In Cameroon, Jean Jacques Ndoudoumou, President of the World Association for the Defence and Solidarity of Albinos (Asmodisa), explains: “People think we are magical creatures, that we’ve come back from the dead as a punishment by God for something we did in our previous life.”

In contrast with the “child witches,” albino children are attacked and killed in order to make people more powerful, rich and prosperous.

Certain body parts, such as the skin, tongue, hands, ears, skull, heart and genital organs are believed to have magical powers and are used to make potions and charms.

These body parts are sometimes called “spare parts” and are commercially traded.

Albinos are especially prized on the occult market, the report says.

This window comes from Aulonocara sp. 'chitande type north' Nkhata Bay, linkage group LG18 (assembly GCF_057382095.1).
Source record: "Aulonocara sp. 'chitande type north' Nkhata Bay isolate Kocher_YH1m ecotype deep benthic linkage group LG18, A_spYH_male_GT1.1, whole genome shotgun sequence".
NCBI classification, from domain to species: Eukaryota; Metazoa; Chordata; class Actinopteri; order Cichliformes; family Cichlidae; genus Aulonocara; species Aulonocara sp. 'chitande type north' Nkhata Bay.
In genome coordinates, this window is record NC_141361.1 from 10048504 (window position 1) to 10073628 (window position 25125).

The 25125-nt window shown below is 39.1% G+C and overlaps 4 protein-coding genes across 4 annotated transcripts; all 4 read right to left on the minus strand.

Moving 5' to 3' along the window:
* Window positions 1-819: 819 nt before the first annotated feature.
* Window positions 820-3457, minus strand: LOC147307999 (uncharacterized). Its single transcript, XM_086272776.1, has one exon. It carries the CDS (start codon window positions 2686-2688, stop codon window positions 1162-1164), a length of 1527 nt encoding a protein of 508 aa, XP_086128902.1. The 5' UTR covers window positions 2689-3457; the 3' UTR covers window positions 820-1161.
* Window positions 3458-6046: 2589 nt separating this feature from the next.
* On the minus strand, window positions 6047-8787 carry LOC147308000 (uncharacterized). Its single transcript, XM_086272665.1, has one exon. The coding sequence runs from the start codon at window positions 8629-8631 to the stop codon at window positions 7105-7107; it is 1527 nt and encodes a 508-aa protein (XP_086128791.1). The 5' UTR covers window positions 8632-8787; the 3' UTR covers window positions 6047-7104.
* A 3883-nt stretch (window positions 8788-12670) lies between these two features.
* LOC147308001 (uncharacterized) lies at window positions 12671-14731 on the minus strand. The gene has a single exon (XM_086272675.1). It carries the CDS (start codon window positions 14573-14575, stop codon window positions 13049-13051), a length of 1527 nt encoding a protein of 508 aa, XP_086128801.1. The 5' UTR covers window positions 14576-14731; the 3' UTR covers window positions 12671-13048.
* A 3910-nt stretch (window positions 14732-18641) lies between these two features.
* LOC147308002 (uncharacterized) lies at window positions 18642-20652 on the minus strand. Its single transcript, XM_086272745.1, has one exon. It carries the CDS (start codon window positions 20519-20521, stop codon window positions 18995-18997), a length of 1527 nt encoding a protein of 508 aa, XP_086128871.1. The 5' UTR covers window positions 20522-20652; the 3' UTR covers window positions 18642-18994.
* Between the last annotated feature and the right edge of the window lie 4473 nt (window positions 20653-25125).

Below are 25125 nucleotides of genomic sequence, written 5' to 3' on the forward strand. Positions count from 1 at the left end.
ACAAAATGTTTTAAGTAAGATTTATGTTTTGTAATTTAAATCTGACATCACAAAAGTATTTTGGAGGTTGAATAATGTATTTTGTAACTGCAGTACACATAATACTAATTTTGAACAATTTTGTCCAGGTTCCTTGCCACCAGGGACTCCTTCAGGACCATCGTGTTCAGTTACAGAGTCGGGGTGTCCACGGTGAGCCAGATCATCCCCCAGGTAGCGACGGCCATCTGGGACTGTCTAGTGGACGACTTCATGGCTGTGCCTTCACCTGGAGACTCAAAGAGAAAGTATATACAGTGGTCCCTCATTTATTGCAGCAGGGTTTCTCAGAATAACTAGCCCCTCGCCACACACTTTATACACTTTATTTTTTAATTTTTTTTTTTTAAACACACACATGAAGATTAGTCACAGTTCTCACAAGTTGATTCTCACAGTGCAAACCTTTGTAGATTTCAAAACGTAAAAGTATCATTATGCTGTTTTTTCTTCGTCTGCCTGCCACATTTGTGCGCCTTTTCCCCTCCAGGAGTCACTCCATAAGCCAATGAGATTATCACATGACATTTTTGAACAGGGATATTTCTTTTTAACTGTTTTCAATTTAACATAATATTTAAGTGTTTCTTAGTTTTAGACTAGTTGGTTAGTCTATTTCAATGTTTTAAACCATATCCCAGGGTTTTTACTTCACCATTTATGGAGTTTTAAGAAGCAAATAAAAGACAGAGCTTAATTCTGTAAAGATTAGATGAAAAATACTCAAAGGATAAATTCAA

Multiple anthropological studies have reported this trade in Ghana, Nigeria, South Africa, Tanzania and Zambia.

Most authors believe the phenomenon is directly related to globalisation, the arrival of capitalism and the market, production, consumerism, as well as development policies.

It integrates the mysteries of economic growth, the accumulation of wealth and of the general impoverishment of populations

The Unicef report questions those who say that a belief in witches is part of “African tradition”.

“While it is true that certain ancient practices have been maintained, then adapted to contemporary contexts, other practices that appear to be ancient or claim to be are often of very recent origin,” the report says. “Such is the case of the sale of body parts or the mainly urban phenomenon of children accused of witchcraft. According to the most recent anthropological studies, witchcraft and the sacrifice of people with albinism cannot be interpreted solely in terms of “African tradition.” It is a “new” tradition or an “invented tradition.”